In 2020, Toronto-based studio Lightning Rod Games launched its first game A Fold Apart. The game was met with positive reception from both critics and the larger gaming community. During the 2021 Canadian Game Awards, the studio took home the award for Best Mobile Game.
The aspiring team at Lightning Rod Games took on the daunting task of releasing A Fold Apart on multiple platforms. The goal was to make their wholesome game as accessible as possible on a wide array of devices. This posed multiple challenges to the studio.
We sat down with Steven Smith, studio co-founder to talk about overcoming those hurdles, and to take a retrospective look at the success of the studio’s debut title.
[This interview has been paraphrased for brevity and clarity.]
Steve: As the studio set off to first create what would become A Fold Apart, how did the concept of the game come to be?
Steven Smith: We were at GDC and the conference closes with our favourite session: Experimental Gameplay Workshop. It’s a great session where designers put out these wild ideas. The next day we were having breakfast, and my business partner Mark half-jokingly said, “What’s a game mechanic no one has used before?” I tried to answer the question and said, “What about folding the world like it was a Mad Magazine?” I asked him what game he wanted to make. He wanted to talk about the long-distance relationship he was in when he was working at Disney in California and his wife was teaching in Ontario. We thought about it for a second and said, “Well, it’s too bad those ideas don’t work out!” and we forgot about it.
One day Mark calls me up and says, “I got it!” It’s been so long since we had that conversation that I had forgotten about it. He takes a piece of paper and sticks it up to the webcam. He draws a stickman on one side and says, “Okay he’s on this side. But when you fold the piece of paper over, he can go on this side and walk up.” We spun that into a great analogy of the long-distance relationship. You’re on two sides of a piece of paper, sort of close together but essentially in two separate worlds. You can get together by folding the worlds together. He did figure out how to put the two ideas together and it worked out very well!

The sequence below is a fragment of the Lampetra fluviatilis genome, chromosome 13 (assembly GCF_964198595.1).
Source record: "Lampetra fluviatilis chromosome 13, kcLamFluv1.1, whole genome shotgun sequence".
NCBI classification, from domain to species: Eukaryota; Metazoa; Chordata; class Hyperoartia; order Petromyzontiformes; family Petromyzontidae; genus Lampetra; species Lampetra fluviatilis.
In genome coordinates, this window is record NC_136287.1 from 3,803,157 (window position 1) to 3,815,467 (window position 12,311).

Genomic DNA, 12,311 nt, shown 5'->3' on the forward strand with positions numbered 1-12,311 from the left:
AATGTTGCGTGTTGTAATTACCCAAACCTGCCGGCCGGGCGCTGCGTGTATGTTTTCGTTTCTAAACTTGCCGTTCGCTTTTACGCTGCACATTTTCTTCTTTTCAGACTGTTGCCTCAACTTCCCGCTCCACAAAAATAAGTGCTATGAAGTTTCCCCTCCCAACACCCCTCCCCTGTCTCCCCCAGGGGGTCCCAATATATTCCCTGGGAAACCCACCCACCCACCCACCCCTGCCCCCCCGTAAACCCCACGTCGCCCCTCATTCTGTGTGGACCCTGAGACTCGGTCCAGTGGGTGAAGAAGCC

A Fold Apart has released on virtually every device you could think of. Was that the plan from the get-go? Or was that decision more reactive once the team fully understood how the game could be played?
It was a decision from the get-go because we knew from the bat that this game would be very niche. It’s a story about long-distance relationships and there aren’t many stories [on the subject] in any media. None have really hit big. There’s not much of that stuff in video games, that’s for sure. [The game] needed to be everywhere in order to even be worthwhile. It needed to get out to the biggest audience possible.
We didn’t expect it to be on mobile at all. It’s funny because we won Best Mobile Game, and the technology that’s required to make the folding effect work is something that phones do really badly. It required a lot of work to get it functional on mobile devices. It was fortuitous because we talked to a partner mid-way through development, saying this was a console and PC game. I did a technical test with our partner and technically it seemed possible, but it would have beeen a lot of work [to port it to mobile]. We didn’t end up pursuing that.
Later on, closer to launch, we ended up partnering with Apple. That partnership made it possible to invest time and make it work. That was also fortuitous because the work that went into making it work for Apple devices was work we had to do earlier to make it work on Unity. One of the things people wouldn’t realize is that Unity wasn’t built for that kind of system. We showed it to a Unity graphics engineer and they weren’t even sure how we did it.
I’m assuming Apple played a part in getting A Fold Apart running on mobile?